What errors should be corrected?
Teachers can choose to give feedback on only a few error types (focused) or a wide range of errors (unfocused). The rationale for the former is that humans have limited attentional resources (Skehan, 1998) and can attend to a few structures at a time. But the results regarding this claim are far from conclusive since only a handful of studies have addressed this issue. Except for controlled practices, focused feedback might not be an ideal choice due to the following reasons. First, uncorrected errors may reinforce the non-targeted patterns. Second, given that many errors go uncorrected, students might get the impression that they write accurately, and therefore not put more effort into improving. Finally, when all errors are not corrected, students may feel they are being deprived of learning opportunities arising from the correction of their mistakes.
Even though students have been shown to prefer unfocused feedback (Ferris & Roberts, 2001), it must be born in mind that a “haphazard” and “one-shot” feedback, which is not connected to the pedagogical agenda or the curriculum, is unlikely to lead to automatization (Pawlak, 2014, p. 110). Pawlak recommends a number of factors which should be considered to prevent cognitive overload and to make feedback more systematic and therefore less haphazard.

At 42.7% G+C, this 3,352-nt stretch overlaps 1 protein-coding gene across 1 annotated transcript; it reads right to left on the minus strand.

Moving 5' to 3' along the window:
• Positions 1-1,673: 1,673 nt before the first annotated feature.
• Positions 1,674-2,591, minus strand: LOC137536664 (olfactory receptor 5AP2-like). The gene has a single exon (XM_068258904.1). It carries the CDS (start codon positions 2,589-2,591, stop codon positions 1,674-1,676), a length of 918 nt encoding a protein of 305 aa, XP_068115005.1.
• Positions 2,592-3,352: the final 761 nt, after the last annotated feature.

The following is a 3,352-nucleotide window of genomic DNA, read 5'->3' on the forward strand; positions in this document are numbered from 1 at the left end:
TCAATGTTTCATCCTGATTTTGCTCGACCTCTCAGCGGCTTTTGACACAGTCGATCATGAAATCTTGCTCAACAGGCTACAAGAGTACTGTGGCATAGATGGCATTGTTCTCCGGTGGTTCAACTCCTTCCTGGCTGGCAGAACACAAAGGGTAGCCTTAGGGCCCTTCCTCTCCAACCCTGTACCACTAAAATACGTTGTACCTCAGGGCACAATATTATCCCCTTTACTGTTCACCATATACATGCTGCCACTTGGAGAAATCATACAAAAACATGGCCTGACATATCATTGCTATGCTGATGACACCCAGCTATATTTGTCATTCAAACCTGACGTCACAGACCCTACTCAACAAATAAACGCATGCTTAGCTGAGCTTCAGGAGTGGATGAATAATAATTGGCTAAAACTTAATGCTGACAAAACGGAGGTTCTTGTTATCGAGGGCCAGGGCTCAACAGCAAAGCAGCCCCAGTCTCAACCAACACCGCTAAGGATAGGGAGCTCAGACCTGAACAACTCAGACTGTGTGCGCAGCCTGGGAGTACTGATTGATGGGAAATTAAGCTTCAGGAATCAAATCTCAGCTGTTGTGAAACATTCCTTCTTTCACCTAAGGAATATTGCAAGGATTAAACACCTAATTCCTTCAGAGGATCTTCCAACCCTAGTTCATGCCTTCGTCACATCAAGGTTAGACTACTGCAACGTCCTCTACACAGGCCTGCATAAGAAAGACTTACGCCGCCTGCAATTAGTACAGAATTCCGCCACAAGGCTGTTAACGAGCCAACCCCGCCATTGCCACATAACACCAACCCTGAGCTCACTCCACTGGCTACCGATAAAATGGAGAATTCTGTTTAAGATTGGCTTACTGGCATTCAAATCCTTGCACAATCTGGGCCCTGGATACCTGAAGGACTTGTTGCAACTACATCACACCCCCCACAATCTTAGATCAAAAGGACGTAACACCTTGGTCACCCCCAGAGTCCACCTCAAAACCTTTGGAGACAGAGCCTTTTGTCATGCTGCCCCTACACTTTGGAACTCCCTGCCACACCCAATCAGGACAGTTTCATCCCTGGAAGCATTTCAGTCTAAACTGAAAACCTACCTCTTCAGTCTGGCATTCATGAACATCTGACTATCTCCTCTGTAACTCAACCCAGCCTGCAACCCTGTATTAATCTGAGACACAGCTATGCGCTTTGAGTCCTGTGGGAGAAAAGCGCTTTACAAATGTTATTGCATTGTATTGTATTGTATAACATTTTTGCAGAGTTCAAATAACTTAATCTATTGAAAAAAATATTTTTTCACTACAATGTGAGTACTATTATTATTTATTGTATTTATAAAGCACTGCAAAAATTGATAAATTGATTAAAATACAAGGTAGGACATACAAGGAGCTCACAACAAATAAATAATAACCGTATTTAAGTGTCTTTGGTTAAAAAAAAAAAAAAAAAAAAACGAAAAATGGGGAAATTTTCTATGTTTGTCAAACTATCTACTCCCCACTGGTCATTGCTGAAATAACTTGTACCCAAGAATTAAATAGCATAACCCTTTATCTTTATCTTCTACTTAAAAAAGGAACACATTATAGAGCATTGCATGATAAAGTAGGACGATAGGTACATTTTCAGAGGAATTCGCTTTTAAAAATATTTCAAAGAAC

Here are some questions teachers should consider before deciding what to give feedback on and what to skip:
1. Is this feedback in line with the course aims and reflective of the course material?
2. What is the purpose of this activity; is it to improve accuracy or fluency?
3. Does this error hinder communication? In other words, is it global or local?
4. Is it an error (happening due to insufficient language knowledge), or is it a mistake (a slip for which the student might have the declarative knowledge)?
5. Would the students understand the feedback, or is it way over their head? Is it within their ZPD?